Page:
Would you believe I had made it through 4 decades on this planet without ever making a cobbler? And I don’t remember ever eating one either.
What is a cobbler, you say? It’s baked fruit with fresh biscuit dough on top, which sounds and tastes spectacular.
You can use peaches, plums, or mangoes in this recipe.
- 3-4 cups ripe peaches, plums, and/or mangoes, chopped up
- 2 Tbsp cornstarch
- 2 Tbsp brown rice flour
- 1 1/3 cups soy milk
- 2 Tbsp apple cider vinegar
- 3 cups gluten-free oat flour (I just run oats through the food processor until they’re ground up into flour)
- 3 tsp baking powder
- 1 tsp salt
- 1/2 cup coconut sugar
- 2 Tbsp coconut oil
- 2 tsp vanilla
Bake the fruit: Mix all the fruit filling ingredients together and spread out in a greased 8×8″ or 9×13″ pan. Cover with foil and bake at 425F for 20 minutes.
While that’s baking, make the biscuit dough: In a small bowl, mix the soy milk and vinegar. Let it sit for a minute or two to curdle.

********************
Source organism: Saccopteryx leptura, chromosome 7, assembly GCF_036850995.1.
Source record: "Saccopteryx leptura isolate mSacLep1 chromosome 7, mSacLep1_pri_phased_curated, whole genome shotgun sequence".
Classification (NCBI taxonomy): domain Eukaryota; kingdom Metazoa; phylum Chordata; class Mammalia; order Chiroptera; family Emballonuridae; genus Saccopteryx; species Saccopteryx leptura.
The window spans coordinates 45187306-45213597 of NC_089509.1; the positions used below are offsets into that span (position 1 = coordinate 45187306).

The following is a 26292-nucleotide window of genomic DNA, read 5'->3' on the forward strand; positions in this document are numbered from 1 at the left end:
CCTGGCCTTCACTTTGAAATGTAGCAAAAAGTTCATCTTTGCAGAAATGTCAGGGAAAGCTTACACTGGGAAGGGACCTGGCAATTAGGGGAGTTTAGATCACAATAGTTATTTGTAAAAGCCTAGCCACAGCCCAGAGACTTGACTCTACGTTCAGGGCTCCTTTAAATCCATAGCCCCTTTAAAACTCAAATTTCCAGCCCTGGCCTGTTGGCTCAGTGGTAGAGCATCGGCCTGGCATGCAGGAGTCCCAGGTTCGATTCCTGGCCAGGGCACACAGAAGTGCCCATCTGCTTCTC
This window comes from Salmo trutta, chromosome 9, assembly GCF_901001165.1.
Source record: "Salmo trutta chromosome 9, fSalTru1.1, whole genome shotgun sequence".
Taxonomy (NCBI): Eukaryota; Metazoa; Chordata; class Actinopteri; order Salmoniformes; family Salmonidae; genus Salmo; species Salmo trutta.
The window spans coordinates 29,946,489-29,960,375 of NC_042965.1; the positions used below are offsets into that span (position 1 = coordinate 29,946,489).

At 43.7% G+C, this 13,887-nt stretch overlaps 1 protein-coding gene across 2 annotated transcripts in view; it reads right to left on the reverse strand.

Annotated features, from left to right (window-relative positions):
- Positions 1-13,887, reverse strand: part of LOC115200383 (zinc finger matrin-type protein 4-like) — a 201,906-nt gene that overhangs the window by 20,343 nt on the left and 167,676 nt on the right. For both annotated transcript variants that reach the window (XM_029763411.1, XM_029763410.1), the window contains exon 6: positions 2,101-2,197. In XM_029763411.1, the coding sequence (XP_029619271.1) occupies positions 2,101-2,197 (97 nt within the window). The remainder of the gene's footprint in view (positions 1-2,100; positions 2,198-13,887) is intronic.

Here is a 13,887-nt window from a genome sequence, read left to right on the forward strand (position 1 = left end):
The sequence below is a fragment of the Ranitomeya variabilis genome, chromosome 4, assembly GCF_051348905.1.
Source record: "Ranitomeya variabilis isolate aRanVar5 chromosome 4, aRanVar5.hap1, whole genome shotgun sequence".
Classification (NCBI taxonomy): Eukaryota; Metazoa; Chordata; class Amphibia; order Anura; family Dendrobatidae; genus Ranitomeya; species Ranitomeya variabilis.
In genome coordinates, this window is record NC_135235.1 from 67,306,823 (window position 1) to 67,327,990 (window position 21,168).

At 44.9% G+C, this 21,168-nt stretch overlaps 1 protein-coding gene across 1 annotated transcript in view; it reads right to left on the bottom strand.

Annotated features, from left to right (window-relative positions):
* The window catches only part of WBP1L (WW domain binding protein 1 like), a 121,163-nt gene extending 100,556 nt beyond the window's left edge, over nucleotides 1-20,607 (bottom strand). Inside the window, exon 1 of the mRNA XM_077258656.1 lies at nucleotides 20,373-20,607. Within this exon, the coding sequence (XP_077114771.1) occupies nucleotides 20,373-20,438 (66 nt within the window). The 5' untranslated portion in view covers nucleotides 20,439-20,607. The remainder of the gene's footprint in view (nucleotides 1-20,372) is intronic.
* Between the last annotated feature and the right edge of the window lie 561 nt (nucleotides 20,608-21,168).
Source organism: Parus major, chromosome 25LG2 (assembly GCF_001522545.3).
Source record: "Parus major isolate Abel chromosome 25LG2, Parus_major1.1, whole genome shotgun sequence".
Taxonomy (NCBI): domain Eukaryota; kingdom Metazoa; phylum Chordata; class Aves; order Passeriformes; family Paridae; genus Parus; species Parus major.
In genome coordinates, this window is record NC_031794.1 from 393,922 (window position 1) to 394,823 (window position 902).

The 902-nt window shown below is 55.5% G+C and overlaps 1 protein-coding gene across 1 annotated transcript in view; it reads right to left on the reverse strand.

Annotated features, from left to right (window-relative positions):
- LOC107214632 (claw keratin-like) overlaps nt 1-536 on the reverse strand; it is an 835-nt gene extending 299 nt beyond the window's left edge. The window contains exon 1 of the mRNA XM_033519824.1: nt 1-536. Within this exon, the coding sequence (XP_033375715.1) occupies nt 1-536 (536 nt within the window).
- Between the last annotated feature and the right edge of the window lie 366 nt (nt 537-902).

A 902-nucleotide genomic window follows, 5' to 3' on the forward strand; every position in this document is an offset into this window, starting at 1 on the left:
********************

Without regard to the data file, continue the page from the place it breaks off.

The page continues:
In a large bowl, mix the flour, baking powder, salt, and brown sugar together.
Add the coconut oil into the dry ingredients and rub it together with your fingers until it turns into crumbs.
Mix the vanilla into the curdled soy milk, then add all the wet ingredients into the dry ingredients and mix into a dough.
Take the baked fruit out of the oven, remove the foil, and drop the biscuit dough on top of the fruit.
Bake again, uncovered this time, for another 20 minutes. The biscuits will get golden brown when it’s done, and the fruit mixture will bubble up.
Remove the cobbler from the oven. Use a large spoon to scoop out the biscuit topping and the fruit underneath it into a bowl. Serve your cobbler warm as is or with non-dairy yogurt/ice cream on top. Enjoy!
For today’s inspiration, I’d like to honor the words of another vegan chef, Doug McNish, in his recent book The Classics Veganized:
“Cooking times are only guidelines and should not be followed to a T… Use your judgment: if something needs more time, let it have more time. If something needs a little more salt, add a bit more salt… Cooking is an art form and should be treated as such… It is okay to screw up a recipe and try again – that is how we get better.”
I love the flexibility and mindfulness in these words.
Let recipes guide you but listen to your growing intuition and what the food wants in the moment. 🙂